Macroglossia has been reported to occur not only in human DMD but also in canine X-linked muscular dystrophy (CXMD) . In human DMD, it is known that macroglossia interferes with tongue function [36, 37], but no detailed histological study has been performed. On the other hand, it has been suggested that hypertrophy of myofibers is the cause of macroglossia in CXMD . This is consistent with the results of the present analysis in DMD rats. The mechanisms of skeletal muscle hypertrophy include increased protein synthesis, decreased degradation, and increased number of myonuclei supplied to myofibers by satellite cells . It has been reported that some regenerated myofibers in mdx mice and golden retriever muscular dystrophy (GRMD) dogs show hypertrophy [4, 8, 15, 16, 24, 29], and one of the mechanisms is the vigorous activation of the Akt-mTOR pathway during the period before the occurrence of myofiber necrosis, which results in hypertrophy of myofibers leading to a subsequent reduced severity of pathology . Since the mechanism of myofiber hypertrophy in the tongue has not been analyzed in depth in any of the species reported [28, 30, 37], we attempted to clarify the mechanism of myofiber hypertrophy in the tongue muscle of the rat DMD in the present study. As a result, the signaling molecules involved in the regulation of protein synthesis and degradation were not significantly altered compared to WT rats, at least at the age of 6 months examined in this study. However, this does not necessarily exclude the possibility that the Akt-mTOR pathway is involved in the hypertrophy of tongue myofibers in DMD rats, and it still remains possible that the transient activation of this pathway at a younger age (before 6 months old) had led to the hypertrophy of muscle fibers. On the other hand, although not statistically significant, the number of nuclei per myofiber showed an increasing trend, suggesting that a supply of new myonuclei by satellite cells may have occurred. This is supported by the present result that myogenicity of satellite cells derived from the tongue muscle of DMD rats was relatively preserved in vitro, even at the age of 9 months, unlike those from the masseter muscle.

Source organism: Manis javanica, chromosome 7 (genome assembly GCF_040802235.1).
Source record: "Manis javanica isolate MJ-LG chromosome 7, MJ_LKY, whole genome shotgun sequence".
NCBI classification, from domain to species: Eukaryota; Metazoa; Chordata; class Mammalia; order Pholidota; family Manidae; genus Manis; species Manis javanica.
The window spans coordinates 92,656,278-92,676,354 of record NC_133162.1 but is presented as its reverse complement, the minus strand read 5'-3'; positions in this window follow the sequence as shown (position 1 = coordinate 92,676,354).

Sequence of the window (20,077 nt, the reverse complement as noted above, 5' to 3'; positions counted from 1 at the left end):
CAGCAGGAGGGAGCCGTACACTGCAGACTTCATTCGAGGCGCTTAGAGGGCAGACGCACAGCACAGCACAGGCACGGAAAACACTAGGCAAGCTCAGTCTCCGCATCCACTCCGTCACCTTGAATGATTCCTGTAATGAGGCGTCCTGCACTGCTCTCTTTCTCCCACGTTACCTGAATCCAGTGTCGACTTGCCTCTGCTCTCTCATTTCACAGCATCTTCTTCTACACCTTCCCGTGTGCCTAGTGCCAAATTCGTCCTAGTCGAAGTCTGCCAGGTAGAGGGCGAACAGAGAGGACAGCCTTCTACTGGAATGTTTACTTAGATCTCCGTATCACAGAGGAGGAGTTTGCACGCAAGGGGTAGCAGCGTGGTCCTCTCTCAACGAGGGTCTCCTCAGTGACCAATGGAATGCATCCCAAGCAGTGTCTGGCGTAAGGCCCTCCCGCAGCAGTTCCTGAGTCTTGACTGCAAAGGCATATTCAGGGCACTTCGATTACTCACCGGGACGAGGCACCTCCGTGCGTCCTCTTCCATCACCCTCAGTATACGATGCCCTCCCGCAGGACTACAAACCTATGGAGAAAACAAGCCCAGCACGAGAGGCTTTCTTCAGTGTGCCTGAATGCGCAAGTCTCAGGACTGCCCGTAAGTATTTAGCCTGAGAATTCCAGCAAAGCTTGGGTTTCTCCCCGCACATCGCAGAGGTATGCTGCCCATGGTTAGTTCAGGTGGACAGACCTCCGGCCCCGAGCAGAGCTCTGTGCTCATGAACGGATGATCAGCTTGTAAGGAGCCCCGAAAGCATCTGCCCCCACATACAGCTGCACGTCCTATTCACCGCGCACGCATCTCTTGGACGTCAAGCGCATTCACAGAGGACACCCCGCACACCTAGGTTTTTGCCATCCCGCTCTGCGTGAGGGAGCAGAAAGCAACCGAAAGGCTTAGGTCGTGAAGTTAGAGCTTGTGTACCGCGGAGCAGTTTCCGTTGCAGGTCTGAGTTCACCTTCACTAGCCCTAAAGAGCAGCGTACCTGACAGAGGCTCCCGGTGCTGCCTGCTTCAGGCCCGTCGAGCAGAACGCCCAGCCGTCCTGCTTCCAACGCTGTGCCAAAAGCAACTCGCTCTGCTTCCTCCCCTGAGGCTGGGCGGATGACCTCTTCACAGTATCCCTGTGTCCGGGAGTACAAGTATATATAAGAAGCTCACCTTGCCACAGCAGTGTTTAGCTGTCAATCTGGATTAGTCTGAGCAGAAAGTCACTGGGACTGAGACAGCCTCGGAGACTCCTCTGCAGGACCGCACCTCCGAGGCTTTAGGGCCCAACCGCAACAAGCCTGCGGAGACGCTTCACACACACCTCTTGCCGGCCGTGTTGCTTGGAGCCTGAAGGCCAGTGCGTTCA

The limitation of this study is that it is still unclear whether the macroglossia in DMD rats influences tongue function, and it is unknown whether the decreased food intake seen in DMD rats is attributed to macroglossia. Furthermore, it is also possible that the decreased food intake seen in the DMD rats is caused by general fatigue such as respiratory problems or cardiomyopathy. In fact, the DMD rats show extensive fibrosis in their heart [22, 33] and similar distributions and progression of heart involvement to those of patients with DMD . Regarding these points, it is necessary to evaluate the tongue function experimentally and to elucidate the exact cause of decreased food intake in DMD rats in the future.